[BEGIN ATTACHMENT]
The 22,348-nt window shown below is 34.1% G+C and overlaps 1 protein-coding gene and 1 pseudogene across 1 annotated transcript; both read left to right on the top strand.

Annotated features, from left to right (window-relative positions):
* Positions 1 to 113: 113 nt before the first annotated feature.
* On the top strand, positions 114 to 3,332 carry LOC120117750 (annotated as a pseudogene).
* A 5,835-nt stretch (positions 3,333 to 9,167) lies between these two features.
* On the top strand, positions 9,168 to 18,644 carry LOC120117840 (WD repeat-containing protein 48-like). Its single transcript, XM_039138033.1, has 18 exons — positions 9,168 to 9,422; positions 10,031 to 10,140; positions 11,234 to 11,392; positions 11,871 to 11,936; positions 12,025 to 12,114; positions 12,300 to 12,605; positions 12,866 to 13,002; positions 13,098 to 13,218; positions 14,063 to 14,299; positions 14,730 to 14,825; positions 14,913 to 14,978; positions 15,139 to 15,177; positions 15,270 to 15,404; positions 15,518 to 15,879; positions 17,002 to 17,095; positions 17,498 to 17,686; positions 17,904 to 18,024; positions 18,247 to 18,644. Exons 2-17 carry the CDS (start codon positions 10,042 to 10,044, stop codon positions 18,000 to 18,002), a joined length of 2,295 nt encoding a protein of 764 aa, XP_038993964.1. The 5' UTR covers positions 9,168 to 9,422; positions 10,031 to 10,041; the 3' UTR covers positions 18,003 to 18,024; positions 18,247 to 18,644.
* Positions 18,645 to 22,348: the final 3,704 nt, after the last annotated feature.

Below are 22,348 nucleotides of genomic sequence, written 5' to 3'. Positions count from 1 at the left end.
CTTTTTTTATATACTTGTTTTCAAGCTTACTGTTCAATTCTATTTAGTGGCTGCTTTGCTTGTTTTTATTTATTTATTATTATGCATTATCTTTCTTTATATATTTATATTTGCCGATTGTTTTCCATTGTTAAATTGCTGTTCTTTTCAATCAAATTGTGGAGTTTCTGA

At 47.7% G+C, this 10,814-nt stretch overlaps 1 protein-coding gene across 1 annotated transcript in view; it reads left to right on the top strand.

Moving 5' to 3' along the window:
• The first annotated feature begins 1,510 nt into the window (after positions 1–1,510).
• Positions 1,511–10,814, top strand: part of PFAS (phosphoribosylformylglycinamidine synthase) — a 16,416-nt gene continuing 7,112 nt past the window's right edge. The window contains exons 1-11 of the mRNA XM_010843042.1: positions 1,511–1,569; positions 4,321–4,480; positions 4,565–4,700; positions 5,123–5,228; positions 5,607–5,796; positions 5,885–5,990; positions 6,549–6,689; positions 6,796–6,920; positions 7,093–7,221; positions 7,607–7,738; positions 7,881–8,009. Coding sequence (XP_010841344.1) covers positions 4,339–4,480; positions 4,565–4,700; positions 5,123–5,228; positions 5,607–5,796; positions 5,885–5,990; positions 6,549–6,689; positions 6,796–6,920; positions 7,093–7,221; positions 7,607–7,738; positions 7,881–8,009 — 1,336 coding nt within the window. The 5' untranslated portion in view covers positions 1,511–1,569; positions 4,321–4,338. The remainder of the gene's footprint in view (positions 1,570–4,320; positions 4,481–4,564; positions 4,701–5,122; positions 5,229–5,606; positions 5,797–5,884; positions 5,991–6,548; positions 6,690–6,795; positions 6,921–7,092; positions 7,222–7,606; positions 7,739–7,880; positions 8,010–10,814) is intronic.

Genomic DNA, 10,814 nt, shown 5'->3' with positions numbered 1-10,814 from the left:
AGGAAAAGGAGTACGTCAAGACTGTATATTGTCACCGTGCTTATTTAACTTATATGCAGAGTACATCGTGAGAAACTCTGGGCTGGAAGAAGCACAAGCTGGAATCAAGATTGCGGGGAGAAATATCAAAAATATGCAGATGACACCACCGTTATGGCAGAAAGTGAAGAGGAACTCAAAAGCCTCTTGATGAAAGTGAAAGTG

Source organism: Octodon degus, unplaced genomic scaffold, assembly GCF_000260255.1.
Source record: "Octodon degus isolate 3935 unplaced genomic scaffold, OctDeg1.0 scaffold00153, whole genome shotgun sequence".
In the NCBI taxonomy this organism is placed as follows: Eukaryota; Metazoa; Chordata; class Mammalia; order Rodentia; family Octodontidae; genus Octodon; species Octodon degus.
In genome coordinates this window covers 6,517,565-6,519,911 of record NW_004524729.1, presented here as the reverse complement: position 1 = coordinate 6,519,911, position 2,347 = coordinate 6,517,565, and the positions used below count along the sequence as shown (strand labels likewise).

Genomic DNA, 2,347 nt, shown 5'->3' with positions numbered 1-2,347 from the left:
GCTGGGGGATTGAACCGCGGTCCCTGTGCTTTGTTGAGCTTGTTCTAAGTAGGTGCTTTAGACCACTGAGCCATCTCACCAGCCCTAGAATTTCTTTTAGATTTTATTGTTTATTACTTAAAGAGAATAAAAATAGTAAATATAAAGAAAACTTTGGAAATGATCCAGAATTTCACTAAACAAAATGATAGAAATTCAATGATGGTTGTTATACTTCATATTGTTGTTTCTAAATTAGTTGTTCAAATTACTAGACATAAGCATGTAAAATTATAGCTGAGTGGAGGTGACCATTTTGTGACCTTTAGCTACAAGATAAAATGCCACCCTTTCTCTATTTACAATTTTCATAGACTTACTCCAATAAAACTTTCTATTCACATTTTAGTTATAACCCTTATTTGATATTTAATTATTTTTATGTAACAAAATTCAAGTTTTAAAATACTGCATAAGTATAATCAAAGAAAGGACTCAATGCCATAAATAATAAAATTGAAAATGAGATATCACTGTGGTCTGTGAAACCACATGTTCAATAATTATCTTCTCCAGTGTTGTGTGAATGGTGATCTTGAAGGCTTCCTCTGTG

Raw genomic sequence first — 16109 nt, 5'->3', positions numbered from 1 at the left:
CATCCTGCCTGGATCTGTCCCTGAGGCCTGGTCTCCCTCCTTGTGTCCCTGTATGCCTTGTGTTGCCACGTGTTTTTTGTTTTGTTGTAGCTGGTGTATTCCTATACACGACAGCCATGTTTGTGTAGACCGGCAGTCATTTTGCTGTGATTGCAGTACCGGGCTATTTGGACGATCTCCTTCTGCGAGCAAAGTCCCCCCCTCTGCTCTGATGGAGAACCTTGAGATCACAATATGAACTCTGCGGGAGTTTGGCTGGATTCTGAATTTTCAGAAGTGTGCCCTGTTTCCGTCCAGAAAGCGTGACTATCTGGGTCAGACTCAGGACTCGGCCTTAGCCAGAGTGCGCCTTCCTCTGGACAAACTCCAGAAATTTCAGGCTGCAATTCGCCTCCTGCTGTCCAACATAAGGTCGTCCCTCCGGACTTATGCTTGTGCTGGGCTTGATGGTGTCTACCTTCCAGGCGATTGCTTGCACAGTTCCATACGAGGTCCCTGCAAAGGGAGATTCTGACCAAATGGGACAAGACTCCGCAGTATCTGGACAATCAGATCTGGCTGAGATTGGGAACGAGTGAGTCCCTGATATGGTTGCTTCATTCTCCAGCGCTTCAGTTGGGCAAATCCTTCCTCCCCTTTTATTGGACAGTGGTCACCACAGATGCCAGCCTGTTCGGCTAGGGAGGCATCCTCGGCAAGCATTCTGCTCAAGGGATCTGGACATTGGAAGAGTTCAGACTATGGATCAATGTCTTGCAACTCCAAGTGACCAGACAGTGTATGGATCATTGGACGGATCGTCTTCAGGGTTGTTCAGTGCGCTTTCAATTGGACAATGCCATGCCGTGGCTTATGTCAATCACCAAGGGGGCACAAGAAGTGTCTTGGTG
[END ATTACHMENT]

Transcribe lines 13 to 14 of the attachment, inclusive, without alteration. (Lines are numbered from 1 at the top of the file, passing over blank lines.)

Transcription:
• Positions 1,511–10,814, top strand: part of PFAS (phosphoribosylformylglycinamidine synthase) — a 16,416-nt gene continuing 7,112 nt past the window's right edge. The window contains exons 1-11 of the mRNA XM_010843042.1: positions 1,511–1,569; positions 4,321–4,480; positions 4,565–4,700; positions 5,123–5,228; positions 5,607–5,796; positions 5,885–5,990; positions 6,549–6,689; positions 6,796–6,920; positions 7,093–7,221; positions 7,607–7,738; positions 7,881–8,009. Coding sequence (XP_010841344.1) covers positions 4,339–4,480; positions 4,565–4,700; positions 5,123–5,228; positions 5,607–5,796; positions 5,885–5,990; positions 6,549–6,689; positions 6,796–6,920; positions 7,093–7,221; positions 7,607–7,738; positions 7,881–8,009 — 1,336 coding nt within the window. The 5' untranslated portion in view covers positions 1,511–1,569; positions 4,321–4,338. The remainder of the gene's footprint in view (positions 1,570–4,320; positions 4,481–4,564; positions 4,701–5,122; positions 5,229–5,606; positions 5,797–5,884; positions 5,991–6,548; positions 6,690–6,795; positions 6,921–7,092; positions 7,222–7,606; positions 7,739–7,880; positions 8,010–10,814) is intronic.

Genomic DNA, 10,814 nt, shown 5'->3' with positions numbered 1-10,814 from the left: